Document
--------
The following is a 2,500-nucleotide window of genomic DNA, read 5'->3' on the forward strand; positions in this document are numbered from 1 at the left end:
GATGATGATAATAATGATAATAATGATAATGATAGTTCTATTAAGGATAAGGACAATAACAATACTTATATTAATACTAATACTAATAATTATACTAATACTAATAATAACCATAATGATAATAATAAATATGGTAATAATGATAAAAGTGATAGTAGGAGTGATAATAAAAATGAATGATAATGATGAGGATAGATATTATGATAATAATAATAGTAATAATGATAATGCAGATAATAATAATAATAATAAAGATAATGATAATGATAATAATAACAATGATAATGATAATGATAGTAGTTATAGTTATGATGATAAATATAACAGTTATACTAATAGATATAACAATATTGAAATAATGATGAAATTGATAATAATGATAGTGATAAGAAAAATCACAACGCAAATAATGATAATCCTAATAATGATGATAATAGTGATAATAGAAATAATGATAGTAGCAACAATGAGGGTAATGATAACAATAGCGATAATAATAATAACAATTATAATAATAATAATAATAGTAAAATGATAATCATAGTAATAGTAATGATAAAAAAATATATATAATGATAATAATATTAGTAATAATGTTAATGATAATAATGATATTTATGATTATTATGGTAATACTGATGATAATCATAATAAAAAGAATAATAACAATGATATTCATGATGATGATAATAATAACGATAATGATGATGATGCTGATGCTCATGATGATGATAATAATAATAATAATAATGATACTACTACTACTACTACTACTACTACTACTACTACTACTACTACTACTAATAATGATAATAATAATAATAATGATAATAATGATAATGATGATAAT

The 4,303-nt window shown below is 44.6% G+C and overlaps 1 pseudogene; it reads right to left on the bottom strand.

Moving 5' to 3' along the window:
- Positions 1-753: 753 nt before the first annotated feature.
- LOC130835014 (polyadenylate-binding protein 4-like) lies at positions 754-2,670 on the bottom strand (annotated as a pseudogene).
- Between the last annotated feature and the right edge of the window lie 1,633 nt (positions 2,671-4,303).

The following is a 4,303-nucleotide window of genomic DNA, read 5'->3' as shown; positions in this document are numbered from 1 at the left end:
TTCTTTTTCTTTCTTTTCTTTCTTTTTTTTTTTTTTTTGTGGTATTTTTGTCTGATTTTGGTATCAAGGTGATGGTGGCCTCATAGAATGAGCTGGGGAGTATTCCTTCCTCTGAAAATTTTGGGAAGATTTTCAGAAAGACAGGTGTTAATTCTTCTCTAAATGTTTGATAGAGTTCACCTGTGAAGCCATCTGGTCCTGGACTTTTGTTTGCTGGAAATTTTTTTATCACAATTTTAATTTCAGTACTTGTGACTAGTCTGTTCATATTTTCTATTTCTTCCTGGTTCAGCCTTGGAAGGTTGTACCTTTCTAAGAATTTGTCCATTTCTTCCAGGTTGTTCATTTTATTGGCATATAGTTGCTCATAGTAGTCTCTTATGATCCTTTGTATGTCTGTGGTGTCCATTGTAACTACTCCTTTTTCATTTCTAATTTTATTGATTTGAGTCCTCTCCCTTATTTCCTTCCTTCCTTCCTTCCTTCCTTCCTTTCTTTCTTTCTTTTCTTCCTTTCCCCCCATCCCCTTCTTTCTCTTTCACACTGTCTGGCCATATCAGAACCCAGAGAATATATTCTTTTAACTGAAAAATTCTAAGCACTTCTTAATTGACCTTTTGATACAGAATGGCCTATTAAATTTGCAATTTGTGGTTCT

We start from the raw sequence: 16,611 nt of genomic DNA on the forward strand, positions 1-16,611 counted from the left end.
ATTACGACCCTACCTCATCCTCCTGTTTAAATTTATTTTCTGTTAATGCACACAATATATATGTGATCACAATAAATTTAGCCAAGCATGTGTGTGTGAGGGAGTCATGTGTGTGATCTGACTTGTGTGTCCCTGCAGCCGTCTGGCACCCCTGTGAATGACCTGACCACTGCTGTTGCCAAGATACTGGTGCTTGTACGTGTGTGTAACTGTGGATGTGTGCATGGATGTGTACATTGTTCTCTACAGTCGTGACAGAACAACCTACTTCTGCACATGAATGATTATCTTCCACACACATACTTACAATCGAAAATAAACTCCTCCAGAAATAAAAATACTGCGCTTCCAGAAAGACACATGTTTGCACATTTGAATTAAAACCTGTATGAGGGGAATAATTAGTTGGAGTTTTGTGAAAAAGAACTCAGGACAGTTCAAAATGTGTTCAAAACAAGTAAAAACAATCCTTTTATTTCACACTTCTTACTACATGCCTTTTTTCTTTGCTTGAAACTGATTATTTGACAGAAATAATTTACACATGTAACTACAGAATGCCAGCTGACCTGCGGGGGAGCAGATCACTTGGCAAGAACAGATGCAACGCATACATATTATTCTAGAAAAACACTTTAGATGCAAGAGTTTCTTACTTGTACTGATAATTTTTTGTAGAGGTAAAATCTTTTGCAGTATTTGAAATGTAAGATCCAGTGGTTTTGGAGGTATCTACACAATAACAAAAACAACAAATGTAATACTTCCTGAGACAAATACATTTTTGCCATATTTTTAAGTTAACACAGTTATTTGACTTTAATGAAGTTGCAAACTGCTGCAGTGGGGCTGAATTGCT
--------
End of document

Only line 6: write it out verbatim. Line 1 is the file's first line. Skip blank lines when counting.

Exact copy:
- LOC130835014 (polyadenylate-binding protein 4-like) lies at positions 754-2,670 on the bottom strand (annotated as a pseudogene).